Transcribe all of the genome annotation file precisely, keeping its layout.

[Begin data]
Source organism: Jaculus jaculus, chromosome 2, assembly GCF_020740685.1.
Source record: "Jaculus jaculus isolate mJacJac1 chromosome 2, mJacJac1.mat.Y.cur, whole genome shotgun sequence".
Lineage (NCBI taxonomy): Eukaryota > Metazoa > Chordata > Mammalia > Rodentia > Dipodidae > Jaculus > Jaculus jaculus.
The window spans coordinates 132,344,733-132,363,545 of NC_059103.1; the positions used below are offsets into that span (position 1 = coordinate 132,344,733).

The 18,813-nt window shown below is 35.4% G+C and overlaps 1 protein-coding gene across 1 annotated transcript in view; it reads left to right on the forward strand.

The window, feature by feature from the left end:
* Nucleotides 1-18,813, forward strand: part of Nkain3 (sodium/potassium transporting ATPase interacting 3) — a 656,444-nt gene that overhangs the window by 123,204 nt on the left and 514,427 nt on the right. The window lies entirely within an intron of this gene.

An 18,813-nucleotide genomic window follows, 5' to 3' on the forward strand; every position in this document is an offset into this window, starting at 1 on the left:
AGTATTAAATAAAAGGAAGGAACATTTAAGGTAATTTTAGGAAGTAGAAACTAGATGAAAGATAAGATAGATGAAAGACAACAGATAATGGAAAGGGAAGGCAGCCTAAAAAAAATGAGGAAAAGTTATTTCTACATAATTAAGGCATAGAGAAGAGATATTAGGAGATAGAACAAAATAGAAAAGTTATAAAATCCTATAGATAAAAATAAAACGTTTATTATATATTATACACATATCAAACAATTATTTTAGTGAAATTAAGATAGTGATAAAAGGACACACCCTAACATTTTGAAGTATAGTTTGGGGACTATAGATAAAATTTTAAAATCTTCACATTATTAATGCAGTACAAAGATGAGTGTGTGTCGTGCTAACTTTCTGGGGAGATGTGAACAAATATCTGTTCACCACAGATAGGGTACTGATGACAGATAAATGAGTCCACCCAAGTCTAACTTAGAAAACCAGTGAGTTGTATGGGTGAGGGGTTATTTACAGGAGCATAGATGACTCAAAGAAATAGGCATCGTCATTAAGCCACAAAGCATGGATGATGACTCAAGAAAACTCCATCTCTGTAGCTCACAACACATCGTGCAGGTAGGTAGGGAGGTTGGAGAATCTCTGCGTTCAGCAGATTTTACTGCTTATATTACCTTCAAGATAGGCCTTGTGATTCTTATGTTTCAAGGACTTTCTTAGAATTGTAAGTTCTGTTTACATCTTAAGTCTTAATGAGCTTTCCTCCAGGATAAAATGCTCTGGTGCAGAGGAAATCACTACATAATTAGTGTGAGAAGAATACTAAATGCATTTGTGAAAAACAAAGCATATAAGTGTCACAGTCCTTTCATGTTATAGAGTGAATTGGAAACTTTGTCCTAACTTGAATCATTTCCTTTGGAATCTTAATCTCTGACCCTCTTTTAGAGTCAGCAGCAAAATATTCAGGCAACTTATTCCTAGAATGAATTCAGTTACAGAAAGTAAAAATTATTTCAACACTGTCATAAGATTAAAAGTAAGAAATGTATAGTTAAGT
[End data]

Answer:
Source organism: Jaculus jaculus, chromosome 2, assembly GCF_020740685.1.
Source record: "Jaculus jaculus isolate mJacJac1 chromosome 2, mJacJac1.mat.Y.cur, whole genome shotgun sequence".
Lineage (NCBI taxonomy): Eukaryota > Metazoa > Chordata > Mammalia > Rodentia > Dipodidae > Jaculus > Jaculus jaculus.
The window spans coordinates 132,344,733-132,363,545 of NC_059103.1; the positions used below are offsets into that span (position 1 = coordinate 132,344,733).

The 18,813-nt window shown below is 35.4% G+C and overlaps 1 protein-coding gene across 1 annotated transcript in view; it reads left to right on the forward strand.

The window, feature by feature from the left end:
* Nucleotides 1-18,813, forward strand: part of Nkain3 (sodium/potassium transporting ATPase interacting 3) — a 656,444-nt gene that overhangs the window by 123,204 nt on the left and 514,427 nt on the right. The window lies entirely within an intron of this gene.

An 18,813-nucleotide genomic window follows, 5' to 3' on the forward strand; every position in this document is an offset into this window, starting at 1 on the left:
AGTATTAAATAAAAGGAAGGAACATTTAAGGTAATTTTAGGAAGTAGAAACTAGATGAAAGATAAGATAGATGAAAGACAACAGATAATGGAAAGGGAAGGCAGCCTAAAAAAAATGAGGAAAAGTTATTTCTACATAATTAAGGCATAGAGAAGAGATATTAGGAGATAGAACAAAATAGAAAAGTTATAAAATCCTATAGATAAAAATAAAACGTTTATTATATATTATACACATATCAAACAATTATTTTAGTGAAATTAAGATAGTGATAAAAGGACACACCCTAACATTTTGAAGTATAGTTTGGGGACTATAGATAAAATTTTAAAATCTTCACATTATTAATGCAGTACAAAGATGAGTGTGTGTCGTGCTAACTTTCTGGGGAGATGTGAACAAATATCTGTTCACCACAGATAGGGTACTGATGACAGATAAATGAGTCCACCCAAGTCTAACTTAGAAAACCAGTGAGTTGTATGGGTGAGGGGTTATTTACAGGAGCATAGATGACTCAAAGAAATAGGCATCGTCATTAAGCCACAAAGCATGGATGATGACTCAAGAAAACTCCATCTCTGTAGCTCACAACACATCGTGCAGGTAGGTAGGGAGGTTGGAGAATCTCTGCGTTCAGCAGATTTTACTGCTTATATTACCTTCAAGATAGGCCTTGTGATTCTTATGTTTCAAGGACTTTCTTAGAATTGTAAGTTCTGTTTACATCTTAAGTCTTAATGAGCTTTCCTCCAGGATAAAATGCTCTGGTGCAGAGGAAATCACTACATAATTAGTGTGAGAAGAATACTAAATGCATTTGTGAAAAACAAAGCATATAAGTGTCACAGTCCTTTCATGTTATAGAGTGAATTGGAAACTTTGTCCTAACTTGAATCATTTCCTTTGGAATCTTAATCTCTGACCCTCTTTTAGAGTCAGCAGCAAAATATTCAGGCAACTTATTCCTAGAATGAATTCAGTTACAGAAAGTAAAAATTATTTCAACACTGTCATAAGATTAAAAGTAAGAAATGTATAGTTAAGT